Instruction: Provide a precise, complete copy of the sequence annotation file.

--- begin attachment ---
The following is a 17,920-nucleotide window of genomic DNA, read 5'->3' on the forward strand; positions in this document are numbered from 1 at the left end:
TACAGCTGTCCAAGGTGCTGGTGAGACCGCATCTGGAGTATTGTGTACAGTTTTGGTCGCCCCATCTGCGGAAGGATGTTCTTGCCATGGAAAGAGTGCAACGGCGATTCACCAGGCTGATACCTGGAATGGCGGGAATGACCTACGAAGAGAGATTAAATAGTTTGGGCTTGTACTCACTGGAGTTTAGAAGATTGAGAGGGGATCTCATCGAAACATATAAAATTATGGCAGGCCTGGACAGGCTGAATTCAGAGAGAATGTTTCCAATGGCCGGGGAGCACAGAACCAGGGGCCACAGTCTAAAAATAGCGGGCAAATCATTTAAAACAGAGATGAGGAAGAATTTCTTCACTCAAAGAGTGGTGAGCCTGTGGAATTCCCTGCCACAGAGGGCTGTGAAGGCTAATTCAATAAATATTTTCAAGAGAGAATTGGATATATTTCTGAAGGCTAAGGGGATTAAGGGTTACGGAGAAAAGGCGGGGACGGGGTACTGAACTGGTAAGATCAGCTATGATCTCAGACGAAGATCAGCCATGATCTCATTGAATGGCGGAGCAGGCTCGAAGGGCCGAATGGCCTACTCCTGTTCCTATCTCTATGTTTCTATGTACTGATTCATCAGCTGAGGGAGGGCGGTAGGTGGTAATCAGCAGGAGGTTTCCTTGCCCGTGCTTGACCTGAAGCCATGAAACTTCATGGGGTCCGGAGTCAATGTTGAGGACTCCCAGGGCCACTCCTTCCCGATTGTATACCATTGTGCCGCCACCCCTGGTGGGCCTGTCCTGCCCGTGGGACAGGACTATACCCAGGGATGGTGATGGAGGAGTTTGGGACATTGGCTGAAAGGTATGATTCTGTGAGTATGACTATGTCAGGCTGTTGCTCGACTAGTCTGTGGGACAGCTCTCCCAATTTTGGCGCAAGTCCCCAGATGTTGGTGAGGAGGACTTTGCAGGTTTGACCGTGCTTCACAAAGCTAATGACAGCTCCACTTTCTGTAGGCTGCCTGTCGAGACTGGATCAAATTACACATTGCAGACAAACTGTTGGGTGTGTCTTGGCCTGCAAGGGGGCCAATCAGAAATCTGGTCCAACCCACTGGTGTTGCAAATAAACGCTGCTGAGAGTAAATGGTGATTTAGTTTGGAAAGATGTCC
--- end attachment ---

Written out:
The following is a 17,920-nucleotide window of genomic DNA, read 5'->3' on the forward strand; positions in this document are numbered from 1 at the left end:
TACAGCTGTCCAAGGTGCTGGTGAGACCGCATCTGGAGTATTGTGTACAGTTTTGGTCGCCCCATCTGCGGAAGGATGTTCTTGCCATGGAAAGAGTGCAACGGCGATTCACCAGGCTGATACCTGGAATGGCGGGAATGACCTACGAAGAGAGATTAAATAGTTTGGGCTTGTACTCACTGGAGTTTAGAAGATTGAGAGGGGATCTCATCGAAACATATAAAATTATGGCAGGCCTGGACAGGCTGAATTCAGAGAGAATGTTTCCAATGGCCGGGGAGCACAGAACCAGGGGCCACAGTCTAAAAATAGCGGGCAAATCATTTAAAACAGAGATGAGGAAGAATTTCTTCACTCAAAGAGTGGTGAGCCTGTGGAATTCCCTGCCACAGAGGGCTGTGAAGGCTAATTCAATAAATATTTTCAAGAGAGAATTGGATATATTTCTGAAGGCTAAGGGGATTAAGGGTTACGGAGAAAAGGCGGGGACGGGGTACTGAACTGGTAAGATCAGCTATGATCTCAGACGAAGATCAGCCATGATCTCATTGAATGGCGGAGCAGGCTCGAAGGGCCGAATGGCCTACTCCTGTTCCTATCTCTATGTTTCTATGTACTGATTCATCAGCTGAGGGAGGGCGGTAGGTGGTAATCAGCAGGAGGTTTCCTTGCCCGTGCTTGACCTGAAGCCATGAAACTTCATGGGGTCCGGAGTCAATGTTGAGGACTCCCAGGGCCACTCCTTCCCGATTGTATACCATTGTGCCGCCACCCCTGGTGGGCCTGTCCTGCCCGTGGGACAGGACTATACCCAGGGATGGTGATGGAGGAGTTTGGGACATTGGCTGAAAGGTATGATTCTGTGAGTATGACTATGTCAGGCTGTTGCTCGACTAGTCTGTGGGACAGCTCTCCCAATTTTGGCGCAAGTCCCCAGATGTTGGTGAGGAGGACTTTGCAGGTTTGACCGTGCTTCACAAAGCTAATGACAGCTCCACTTTCTGTAGGCTGCCTGTCGAGACTGGATCAAATTACACATTGCAGACAAACTGTTGGGTGTGTCTTGGCCTGCAAGGGGGCCAATCAGAAATCTGGTCCAACCCACTGGTGTTGCAAATAAACGCTGCTGAGAGTAAATGGTGATTTAGTTTGGAAAGATGTCC